Hopefully that gives you a bit of a sense of what goes on at these workshops. I’ve got a heap of other information offline (soon to go into the rebuilt website) so get in touch if you’re anywhere in the vicinity of Europe (or between Australia and there) and would like more details. Ideally I’ll do a couple of extra workshops on each trip but I’m going to avoid turning it into an epic like the last one so will keep the events to a minimum. Oh – I always try to get along to a local user group too so if there’s one you support and would like me to come and speak in the midst of a two-day workshop, I’d be more than happy to!
When it comes to NDC, I’m making things real easy these days – I’m going. No questions asked, I’ll be there. Oslo the last couple of years, London last month then Oslo again this coming June and for the first time, Australia in August. “Yes” to all and for the first time at NDC, I’ll also be keynoting in Norway.
I’m really excited about this event because without a shadow of a doubt, it’s the conference highlight of the year. It’s just so well run and as both a speaker and an attendee you’re exceptionally well looked after plus it’s a 2,000+ person show with some of the best tech speakers in the world. My keynote is already coming together (yes, I have nearly 4 months but I do like to plan in advance!) and I’m really looking forward to doing something a bit different. It’s not a security talk (although I’m sure some app sec will inevitably creep in), but it’s enormously entertaining and if I get it right, it’ll be insightful and educational as well.
You can buy tickets for NDC Oslo here and you’ve still got a few weeks left before the early bird pricing expires so hop to it!
London public workshop
As well as doing private workshops where I’m onsite at a specific organisation, I do the occasional public ones where anyone can register and come along. In June right after the NDC conference, I’ll be back in London courtesy of Learning Connexions:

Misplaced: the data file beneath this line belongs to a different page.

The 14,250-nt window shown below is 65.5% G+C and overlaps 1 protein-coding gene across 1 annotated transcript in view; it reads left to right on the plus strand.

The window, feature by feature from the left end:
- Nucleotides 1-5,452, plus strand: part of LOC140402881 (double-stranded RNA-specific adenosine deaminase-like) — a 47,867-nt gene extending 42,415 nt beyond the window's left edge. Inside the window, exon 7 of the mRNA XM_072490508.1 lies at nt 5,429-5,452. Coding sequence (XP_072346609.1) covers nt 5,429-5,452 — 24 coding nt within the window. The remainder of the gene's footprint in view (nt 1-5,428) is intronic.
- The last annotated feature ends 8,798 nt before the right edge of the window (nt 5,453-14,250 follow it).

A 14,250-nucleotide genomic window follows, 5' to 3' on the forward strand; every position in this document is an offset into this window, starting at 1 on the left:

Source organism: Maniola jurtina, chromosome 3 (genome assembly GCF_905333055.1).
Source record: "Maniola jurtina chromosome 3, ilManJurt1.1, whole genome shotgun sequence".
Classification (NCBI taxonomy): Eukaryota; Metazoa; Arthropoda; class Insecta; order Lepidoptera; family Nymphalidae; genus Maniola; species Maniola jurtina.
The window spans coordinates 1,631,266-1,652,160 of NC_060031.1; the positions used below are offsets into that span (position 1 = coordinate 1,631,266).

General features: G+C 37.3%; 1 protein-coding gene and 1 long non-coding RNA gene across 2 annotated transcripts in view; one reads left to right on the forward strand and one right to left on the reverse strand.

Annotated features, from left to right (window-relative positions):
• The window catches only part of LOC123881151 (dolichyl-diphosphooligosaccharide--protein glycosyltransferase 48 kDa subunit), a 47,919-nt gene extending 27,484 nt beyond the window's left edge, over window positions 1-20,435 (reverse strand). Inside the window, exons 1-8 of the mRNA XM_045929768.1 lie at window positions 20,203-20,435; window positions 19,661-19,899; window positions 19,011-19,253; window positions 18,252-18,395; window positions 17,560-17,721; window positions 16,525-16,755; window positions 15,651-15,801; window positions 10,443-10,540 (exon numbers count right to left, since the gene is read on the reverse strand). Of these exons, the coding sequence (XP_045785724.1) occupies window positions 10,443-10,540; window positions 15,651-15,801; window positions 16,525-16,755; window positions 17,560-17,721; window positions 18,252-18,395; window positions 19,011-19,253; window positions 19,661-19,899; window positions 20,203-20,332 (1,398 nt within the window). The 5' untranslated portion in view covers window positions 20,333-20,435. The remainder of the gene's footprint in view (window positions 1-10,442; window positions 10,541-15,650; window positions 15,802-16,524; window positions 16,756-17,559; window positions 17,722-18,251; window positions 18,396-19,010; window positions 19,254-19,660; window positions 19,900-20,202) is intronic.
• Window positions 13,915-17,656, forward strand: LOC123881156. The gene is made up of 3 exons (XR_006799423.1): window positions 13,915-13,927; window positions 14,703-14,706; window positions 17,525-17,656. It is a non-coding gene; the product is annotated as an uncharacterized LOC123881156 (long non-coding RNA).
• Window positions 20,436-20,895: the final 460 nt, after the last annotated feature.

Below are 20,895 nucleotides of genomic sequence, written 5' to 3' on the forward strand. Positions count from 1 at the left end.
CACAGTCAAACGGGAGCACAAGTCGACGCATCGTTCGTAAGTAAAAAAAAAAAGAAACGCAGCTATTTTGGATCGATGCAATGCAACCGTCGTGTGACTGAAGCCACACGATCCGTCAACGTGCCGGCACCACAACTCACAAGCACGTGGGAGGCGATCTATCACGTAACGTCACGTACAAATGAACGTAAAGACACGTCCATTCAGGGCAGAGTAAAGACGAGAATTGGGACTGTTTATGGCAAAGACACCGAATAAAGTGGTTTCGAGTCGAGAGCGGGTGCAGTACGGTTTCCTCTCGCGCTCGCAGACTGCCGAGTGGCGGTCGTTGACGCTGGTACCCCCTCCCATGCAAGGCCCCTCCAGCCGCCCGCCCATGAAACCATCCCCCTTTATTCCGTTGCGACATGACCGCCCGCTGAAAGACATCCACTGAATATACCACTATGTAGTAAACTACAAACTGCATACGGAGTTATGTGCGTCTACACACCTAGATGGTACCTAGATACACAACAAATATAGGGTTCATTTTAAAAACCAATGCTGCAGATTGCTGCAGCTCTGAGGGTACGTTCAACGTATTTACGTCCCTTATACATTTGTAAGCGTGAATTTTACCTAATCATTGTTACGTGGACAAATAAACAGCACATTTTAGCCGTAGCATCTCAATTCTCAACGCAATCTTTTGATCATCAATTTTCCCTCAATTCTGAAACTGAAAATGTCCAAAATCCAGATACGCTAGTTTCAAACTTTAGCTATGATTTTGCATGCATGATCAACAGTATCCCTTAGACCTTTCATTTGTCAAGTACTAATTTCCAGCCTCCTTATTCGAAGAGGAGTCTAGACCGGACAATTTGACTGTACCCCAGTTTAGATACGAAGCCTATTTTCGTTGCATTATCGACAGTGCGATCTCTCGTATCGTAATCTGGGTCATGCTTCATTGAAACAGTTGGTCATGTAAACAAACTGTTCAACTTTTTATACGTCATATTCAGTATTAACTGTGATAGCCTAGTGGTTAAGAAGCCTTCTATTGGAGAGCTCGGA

Their site has an overview of the workshop which is the same one as I run privately albeit obviously open to the public. What I find really interesting about these workshops is the diversity of experiences the attendees bring; when you have 20 or 30 people from different backgrounds working in different organisations with different security challenges, you get a really rich dialogue that makes every workshop unique. In fact, to that effect and whether it’s public or private workshops, whilst I have a syllabus I’ve created and work to, the attendees always drive the discussion in the directions that best help address their specific needs. This is the joy of in-person workshops and I find it a really good way of balancing this form of teaching with what I do for Pluralsight. In fact most of the time when I run these events, individuals or organisations already have Pluralsight subscriptions and we structure the event so that they get the most out of each; heaps of interaction in the workshops followed by in-depth training on discrete topics if they want to drill into the Pluralsight content at a later date.
Last thing on workshops: one of the things I’m finding really curious is the number of times these events are leading to discoveries of nasty security risks in other people’s software. For example, last year after a workshop down here in Aus we ended up finding a rather serious oversight in the realestate.com.au app on Android which had their password transmission going over an unencrypted connection. More significantly, whilst in the UK we found a case of a taxi app leaking information about drivers and other passengers. The really intriguing one though is a major car manufacturer who exposes APIs in a way that allows anyone to control certain functions of their electric vehicles. The car one in particular is very serious and I’m now working with them privately to resolve the issue before I write about it further which in a very meta sort of way is another good lesson from the workshops; how to approach ethical disclosure. To be clear also, the sorts of risks we’re discovering here are found simply by observing the traffic between the client (frequently a mobile device) and the server when using the software as it was intended to be used. I’m astounded at the ease with which we continue to find these risks (this one about remotely controlling tractors is another good example), but equally, I’m delighted that just a couple of days of learning what vulnerable patterns look like is enough for people to make a really positive difference to online security.
Get in touch
I’ll be trying to lock down agendas over the next couple of weeks so I can book tickets in a busy time of year for Europe. If you’re interested in learning more about the workshops, ping me on firstname.lastname@example.org